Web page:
The Securities and Exchange Commission (“SEC”) is the federal agency responsible for regulating the securities industry and for enforcing federal securities laws. The SEC protects the public against fraudulent and manipulative practices in the securities markets. Congress created the SEC Whistleblower Program as a way to offer incentives to those people who have knowledge about securities fraud. The program encourages individuals to report fraudulent activity and present evidence to the SEC.
Under the Dodd-Frank Act, Congress authorized the SEC Whistleblower Program to provide monetary awards to eligible individuals who come forward with useful and original information that leads to a successful enforcement action resulting in at least one million dollars in sanctions. The whistleblower is entitled to an award of between 10 and 30 percent of total money collected. In addition, the SEC Whistleblower Program prohibits any retaliation by employers against employees who provide securities violations information to the SEC.
Which Individuals Can Receive a Monetary Reward Under the SEC Whistleblower Program?
Any individual who files a complaint with the SEC containing original information about a violation of federal securities laws that occurred in the past, is presently occurring or is about to occur is eligible for a whistleblower award.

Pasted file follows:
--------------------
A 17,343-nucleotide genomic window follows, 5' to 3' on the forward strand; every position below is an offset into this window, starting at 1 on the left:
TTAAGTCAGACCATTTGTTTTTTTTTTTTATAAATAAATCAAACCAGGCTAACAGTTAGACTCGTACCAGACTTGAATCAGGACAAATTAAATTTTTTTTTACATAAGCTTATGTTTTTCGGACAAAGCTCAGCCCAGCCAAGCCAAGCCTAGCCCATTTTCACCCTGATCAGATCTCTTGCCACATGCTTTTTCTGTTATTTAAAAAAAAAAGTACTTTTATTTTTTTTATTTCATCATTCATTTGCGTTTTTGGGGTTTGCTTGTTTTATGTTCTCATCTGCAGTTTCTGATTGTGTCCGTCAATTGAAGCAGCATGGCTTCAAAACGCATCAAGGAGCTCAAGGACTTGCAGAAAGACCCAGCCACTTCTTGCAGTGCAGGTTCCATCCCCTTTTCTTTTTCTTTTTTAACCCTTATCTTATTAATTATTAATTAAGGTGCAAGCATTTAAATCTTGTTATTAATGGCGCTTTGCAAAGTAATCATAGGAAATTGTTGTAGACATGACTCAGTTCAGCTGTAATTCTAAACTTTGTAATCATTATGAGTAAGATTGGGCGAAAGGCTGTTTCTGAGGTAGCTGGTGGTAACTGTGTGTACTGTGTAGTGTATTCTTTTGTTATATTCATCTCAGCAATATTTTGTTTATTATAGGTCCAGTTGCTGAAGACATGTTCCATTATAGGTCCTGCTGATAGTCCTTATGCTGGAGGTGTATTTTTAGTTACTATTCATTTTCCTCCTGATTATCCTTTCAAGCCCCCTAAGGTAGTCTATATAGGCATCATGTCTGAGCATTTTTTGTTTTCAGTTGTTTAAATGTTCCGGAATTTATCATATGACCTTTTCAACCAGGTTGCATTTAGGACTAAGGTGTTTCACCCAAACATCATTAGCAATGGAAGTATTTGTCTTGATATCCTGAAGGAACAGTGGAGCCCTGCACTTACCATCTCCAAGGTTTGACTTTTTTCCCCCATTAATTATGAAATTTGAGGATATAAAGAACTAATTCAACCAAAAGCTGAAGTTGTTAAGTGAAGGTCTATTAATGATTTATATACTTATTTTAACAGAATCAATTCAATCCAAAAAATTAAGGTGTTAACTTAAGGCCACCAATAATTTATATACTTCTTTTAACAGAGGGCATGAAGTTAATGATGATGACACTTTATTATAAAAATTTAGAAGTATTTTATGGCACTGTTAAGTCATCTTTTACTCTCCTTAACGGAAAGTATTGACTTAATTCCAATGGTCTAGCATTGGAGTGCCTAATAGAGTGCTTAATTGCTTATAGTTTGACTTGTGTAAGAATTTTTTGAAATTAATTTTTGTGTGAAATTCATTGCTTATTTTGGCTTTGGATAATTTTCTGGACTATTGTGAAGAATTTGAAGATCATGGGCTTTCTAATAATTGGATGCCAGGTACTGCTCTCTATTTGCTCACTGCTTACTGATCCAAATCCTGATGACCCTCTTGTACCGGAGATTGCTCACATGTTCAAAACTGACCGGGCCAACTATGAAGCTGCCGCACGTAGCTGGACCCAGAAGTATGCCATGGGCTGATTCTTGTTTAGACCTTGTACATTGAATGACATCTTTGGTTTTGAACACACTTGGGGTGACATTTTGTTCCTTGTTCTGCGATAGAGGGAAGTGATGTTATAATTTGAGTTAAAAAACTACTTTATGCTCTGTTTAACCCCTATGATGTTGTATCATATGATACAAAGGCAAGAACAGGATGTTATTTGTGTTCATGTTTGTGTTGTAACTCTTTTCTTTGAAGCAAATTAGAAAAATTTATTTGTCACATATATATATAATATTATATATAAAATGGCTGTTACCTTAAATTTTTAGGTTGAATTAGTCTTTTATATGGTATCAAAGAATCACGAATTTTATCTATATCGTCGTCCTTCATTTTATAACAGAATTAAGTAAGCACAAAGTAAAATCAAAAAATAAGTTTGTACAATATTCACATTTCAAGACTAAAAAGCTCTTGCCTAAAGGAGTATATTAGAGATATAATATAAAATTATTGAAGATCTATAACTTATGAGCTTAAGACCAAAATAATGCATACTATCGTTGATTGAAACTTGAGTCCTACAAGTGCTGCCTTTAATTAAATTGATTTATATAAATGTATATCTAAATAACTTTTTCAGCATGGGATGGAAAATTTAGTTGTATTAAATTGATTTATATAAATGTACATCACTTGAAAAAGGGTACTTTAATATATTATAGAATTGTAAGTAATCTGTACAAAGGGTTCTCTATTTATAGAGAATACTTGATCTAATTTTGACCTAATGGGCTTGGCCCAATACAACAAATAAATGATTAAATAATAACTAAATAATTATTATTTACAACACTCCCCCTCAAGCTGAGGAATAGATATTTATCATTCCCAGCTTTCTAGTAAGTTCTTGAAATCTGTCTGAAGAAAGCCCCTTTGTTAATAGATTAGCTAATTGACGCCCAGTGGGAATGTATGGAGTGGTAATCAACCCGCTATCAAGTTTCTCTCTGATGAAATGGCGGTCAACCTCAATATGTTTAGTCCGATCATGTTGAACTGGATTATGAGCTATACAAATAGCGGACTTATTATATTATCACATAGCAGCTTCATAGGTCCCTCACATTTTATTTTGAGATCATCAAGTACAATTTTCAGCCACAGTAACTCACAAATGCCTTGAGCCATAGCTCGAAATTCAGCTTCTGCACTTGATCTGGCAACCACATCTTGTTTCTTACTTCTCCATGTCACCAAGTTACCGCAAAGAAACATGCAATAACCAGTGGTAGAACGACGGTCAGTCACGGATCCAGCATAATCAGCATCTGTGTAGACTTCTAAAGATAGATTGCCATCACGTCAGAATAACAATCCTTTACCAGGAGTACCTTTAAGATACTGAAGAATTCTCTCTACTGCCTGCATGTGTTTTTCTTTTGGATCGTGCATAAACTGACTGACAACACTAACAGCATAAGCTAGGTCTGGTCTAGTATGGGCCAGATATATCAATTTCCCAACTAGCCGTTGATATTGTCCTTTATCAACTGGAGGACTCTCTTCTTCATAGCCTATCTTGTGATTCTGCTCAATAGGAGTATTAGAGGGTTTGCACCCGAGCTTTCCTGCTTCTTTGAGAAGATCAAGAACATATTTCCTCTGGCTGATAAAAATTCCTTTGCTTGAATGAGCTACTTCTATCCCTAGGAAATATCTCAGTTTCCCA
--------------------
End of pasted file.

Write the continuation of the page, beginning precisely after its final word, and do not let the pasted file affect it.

The amount of the award (from 10-30%) is determined by the amount of money recovered and the quality of the information given to the SEC. Whistleblowers need not be a company insider to qualify for a reward from the program. In addition, potential SEC whistleblowers do not have to be citizens of the United States.
To receive a monetary reward, however, any action taken by the SEC based on the provided whistleblower information must result in monetary sanctions that exceed $1 million. It is possible for more than one person in a covered action to be eligible for a whistleblower award, but companies and organizations do not qualify for monetary awards.
What is Original Information?
In order to recover an award, whistleblowers must provide “original information” to the SEC. That is, the whistleblower must obtain his or her information from data that is not readily available to the public. For example, information from newspapers, court cases, government reports or audits is not “original information.” Additionally, data gathered from an independent study of public information that reveals information not already known to the SEC is not considered “original information.”
SEC Action Against Fraud
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